There are various scenarios of the sequence of composers’ work, which vary from project to project. Typically, after the film editing is complete and the picture has been locked, the filmmakers sit with the composer for the spotting session so that the composer has a clear understanding of the way in which the music should interplay with the picture. This audiovisual counterpoint is a very important to the impact of the film. Than the composer usually moves on to sketch the main thematic material, develops it into scene-tailored pieces or cues, and gets the approval from the filmmakers. Oftentimes a music supervisor or editor would have some temporary tracks while editing the picture – that is when a director or music supervisor would use some preexisting music composition or song as a prototype of the original film music they would like to eventually have in the scene. These temporary tracks are often given to the composer as the reference tracks and the guideline to convey a certain emotional or symbolic impact of the music in the scene. The biggest part is the music production, when the cues are properly recorded and produced in the studio. With regards to ‘Ancestor’s Day,’ there were no temporary tracks at all, so I had to construct the sound palette of the music from scratch, which is a demanding, yet very creative process.
The music and film industries are two of the most competitive in the world. Is there any advice you would give to an aspiring composer in regard to networking and creating opportunities for oneself?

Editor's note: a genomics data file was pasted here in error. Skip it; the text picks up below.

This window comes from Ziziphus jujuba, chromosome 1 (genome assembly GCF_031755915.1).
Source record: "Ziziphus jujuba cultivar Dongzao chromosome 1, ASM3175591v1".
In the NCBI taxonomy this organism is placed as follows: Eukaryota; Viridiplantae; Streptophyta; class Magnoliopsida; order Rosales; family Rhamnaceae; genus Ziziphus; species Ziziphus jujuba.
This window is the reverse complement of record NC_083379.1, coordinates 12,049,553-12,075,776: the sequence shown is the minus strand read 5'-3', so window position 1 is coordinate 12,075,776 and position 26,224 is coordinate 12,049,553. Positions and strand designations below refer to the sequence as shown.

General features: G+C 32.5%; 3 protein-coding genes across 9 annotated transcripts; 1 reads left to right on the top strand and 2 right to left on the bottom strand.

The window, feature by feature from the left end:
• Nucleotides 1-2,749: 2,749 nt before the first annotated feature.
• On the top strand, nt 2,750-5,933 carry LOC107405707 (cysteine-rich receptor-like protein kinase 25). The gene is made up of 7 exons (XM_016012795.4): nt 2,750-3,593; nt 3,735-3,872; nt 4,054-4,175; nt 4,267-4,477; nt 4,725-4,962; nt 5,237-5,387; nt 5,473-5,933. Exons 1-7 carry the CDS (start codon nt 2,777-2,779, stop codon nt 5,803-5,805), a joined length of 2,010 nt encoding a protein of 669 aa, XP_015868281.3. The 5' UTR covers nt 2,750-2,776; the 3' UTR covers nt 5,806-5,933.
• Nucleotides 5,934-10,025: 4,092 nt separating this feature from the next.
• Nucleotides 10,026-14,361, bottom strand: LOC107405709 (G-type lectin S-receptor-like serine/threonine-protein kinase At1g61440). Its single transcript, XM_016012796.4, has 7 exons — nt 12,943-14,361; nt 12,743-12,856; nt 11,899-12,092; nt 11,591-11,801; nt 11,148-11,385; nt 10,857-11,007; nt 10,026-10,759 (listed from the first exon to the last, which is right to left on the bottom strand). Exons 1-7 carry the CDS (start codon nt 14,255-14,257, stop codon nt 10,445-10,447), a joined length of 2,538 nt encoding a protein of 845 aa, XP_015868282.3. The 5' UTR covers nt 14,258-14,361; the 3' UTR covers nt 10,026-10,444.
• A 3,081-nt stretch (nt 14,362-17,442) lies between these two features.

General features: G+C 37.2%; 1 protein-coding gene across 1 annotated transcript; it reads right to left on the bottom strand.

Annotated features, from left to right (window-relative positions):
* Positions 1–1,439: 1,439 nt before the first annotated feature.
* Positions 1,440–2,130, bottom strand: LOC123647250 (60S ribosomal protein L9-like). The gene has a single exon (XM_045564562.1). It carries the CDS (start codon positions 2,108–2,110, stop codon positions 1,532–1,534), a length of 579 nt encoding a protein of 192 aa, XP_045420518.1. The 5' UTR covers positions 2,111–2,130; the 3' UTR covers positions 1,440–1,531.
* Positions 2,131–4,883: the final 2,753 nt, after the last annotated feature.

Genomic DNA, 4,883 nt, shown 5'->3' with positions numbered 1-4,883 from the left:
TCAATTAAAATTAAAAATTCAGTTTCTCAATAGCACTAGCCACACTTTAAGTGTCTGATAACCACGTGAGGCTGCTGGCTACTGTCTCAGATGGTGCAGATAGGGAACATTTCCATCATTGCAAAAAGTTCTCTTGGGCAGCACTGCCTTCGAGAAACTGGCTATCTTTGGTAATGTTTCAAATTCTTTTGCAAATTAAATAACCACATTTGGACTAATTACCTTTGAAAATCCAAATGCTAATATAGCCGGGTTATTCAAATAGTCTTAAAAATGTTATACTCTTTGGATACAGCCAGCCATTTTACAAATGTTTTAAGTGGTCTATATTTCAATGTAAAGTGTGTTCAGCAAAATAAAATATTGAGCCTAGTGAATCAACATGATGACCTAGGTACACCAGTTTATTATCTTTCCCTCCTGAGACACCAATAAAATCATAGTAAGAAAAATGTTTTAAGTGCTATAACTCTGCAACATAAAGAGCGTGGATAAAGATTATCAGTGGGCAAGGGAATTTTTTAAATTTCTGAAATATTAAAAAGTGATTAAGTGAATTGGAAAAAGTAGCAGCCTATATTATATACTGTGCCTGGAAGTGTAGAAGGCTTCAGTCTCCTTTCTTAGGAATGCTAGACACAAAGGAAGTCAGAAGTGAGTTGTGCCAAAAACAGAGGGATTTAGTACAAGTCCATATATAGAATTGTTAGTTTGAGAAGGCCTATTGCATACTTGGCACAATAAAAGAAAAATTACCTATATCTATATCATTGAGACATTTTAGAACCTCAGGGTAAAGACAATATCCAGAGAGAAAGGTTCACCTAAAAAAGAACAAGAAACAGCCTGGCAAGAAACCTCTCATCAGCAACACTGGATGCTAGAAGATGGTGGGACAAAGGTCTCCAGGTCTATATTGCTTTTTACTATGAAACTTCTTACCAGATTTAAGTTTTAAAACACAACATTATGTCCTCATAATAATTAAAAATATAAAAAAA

Yes, it is very true that there is an overwhelming amount of music on the market. We now have a variety of accessible music production platforms. In addition, there is an overabundance of college graduates with outrageously expensive degrees in music who strive to make it in the shrinking music industry. It all starts to degarde the value of music and the competition becomes fierce. If you are thinking of a career in this field, think twice. It may not be as romantic as you might think when you have to produce industrial amounts of music to meet the restrictive demands of a music supervisor. However, if you still decide to take your chances and pursue, there are a few scenarios that I believe might lead you to become an on-demand media composer. First, you need to be extremely talented yet outgoing enough to get exposure. A rare case. Most people are average, by definition. Second, you could have strong connections in the industry, like your uncle is a big name in the industry. Then you go and get a solid and relevant education to be ready for the first big project. Third, you are as hardworking as everyone else, but also super sociable and outgoing so you network your way through the industry to get in. However, this is the character trait most composers tend not to have, thanks to the introverted nature of music composition and the production process, with long and lonely hours in your studio. And yes, you have to be lucky. The paradox is that in almost all cases you need to invest a substantial amount of effort, money and time to become a decent professional, but that itself does not guarantee your success. If you are an aspiring composer, I do suggest that you also develop a parallel professional skill set that can help land you another job you also enjoy that would back you up and keep you afloat if the composing track does not lead to immediate success. The iconic composer Philip Glass used to be a cab driver in New Your City till his mid-forties while composing on the side. Think ahead, maybe there are some more fun things do than driving a cab.